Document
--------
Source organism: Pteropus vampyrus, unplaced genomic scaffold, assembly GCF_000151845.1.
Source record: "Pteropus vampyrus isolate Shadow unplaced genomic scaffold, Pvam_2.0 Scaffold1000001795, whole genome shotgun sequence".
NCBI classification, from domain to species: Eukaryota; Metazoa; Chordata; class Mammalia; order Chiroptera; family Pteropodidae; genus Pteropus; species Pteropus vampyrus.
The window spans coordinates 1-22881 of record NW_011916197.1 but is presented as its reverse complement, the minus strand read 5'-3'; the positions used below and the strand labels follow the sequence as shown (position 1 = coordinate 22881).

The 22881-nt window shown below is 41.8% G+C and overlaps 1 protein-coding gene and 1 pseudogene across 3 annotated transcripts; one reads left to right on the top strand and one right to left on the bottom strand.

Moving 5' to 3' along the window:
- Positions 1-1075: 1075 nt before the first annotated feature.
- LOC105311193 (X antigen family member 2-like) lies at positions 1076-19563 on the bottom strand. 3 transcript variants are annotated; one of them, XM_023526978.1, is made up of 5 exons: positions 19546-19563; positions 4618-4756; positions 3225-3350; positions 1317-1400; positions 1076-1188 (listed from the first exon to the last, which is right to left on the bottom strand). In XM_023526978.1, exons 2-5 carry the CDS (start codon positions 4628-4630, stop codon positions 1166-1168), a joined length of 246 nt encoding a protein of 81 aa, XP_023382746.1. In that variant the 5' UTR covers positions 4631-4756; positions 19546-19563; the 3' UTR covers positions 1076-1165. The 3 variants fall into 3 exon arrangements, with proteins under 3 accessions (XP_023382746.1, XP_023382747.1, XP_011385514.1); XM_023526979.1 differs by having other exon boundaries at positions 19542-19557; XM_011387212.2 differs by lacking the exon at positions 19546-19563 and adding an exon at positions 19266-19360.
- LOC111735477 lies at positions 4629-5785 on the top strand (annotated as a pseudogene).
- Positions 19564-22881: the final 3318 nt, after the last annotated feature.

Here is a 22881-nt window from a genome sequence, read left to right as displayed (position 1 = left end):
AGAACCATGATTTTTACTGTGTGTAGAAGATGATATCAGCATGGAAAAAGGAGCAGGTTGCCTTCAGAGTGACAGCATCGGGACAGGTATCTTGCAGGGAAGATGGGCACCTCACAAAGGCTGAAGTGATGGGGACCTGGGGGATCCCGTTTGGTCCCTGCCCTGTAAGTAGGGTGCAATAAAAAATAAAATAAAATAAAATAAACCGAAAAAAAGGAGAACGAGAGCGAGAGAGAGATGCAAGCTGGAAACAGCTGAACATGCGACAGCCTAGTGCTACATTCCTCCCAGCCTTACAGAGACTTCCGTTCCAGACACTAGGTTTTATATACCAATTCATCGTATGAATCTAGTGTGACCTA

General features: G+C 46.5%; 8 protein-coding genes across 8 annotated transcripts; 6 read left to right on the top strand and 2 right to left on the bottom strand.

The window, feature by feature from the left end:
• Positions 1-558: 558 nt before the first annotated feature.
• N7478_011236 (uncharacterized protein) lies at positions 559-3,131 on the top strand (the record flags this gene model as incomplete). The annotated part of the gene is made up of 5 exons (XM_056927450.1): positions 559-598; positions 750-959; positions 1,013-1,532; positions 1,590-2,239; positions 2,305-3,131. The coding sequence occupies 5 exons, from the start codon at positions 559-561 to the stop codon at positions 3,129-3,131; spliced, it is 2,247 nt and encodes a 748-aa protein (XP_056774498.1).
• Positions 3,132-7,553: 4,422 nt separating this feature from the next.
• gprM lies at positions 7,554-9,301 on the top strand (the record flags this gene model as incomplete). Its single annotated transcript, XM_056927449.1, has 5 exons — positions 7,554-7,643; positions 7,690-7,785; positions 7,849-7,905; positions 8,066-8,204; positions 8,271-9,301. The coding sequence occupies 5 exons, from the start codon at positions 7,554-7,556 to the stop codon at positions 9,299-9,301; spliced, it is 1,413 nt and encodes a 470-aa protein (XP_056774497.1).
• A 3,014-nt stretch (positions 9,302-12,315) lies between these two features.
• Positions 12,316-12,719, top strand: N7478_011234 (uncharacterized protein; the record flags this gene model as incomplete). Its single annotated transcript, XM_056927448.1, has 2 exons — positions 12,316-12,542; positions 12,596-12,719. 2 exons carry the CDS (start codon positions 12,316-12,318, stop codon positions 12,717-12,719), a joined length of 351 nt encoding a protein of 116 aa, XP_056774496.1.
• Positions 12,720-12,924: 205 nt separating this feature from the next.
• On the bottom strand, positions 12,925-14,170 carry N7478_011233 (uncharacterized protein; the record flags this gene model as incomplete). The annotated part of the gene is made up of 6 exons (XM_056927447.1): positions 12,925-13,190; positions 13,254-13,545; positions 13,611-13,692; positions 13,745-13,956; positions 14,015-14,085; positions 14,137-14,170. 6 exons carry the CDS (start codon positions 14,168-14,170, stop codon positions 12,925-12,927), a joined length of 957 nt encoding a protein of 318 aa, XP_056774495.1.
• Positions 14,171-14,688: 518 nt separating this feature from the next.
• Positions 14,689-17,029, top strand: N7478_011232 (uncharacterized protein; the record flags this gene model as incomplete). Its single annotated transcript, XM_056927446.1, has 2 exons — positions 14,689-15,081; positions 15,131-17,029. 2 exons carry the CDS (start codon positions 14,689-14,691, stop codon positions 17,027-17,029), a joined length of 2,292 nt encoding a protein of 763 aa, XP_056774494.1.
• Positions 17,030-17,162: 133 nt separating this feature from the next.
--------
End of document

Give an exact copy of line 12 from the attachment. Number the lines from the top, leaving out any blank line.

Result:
AGAACCATGATTTTTACTGTGTGTAGAAGATGATATCAGCATGGAAAAAGGAGCAGGTTGCCTTCAGAGTGACAGCATCGGGACAGGTATCTTGCAGGGAAGATGGGCACCTCACAAAGGCTGAAGTGATGGGGACCTGGGGGATCCCGTTTGGTCCCTGCCCTGTAAGTAGGGTGCAATAAAAAATAAAATAAAATAAAATAAACCGAAAAAAAGGAGAACGAGAGCGAGAGAGAGATGCAAGCTGGAAACAGCTGAACATGCGACAGCCTAGTGCTACATTCCTCCCAGCCTTACAGAGACTTCCGTTCCAGACACTAGGTTTTATATACCAATTCATCGTATGAATCTAGTGTGACCTA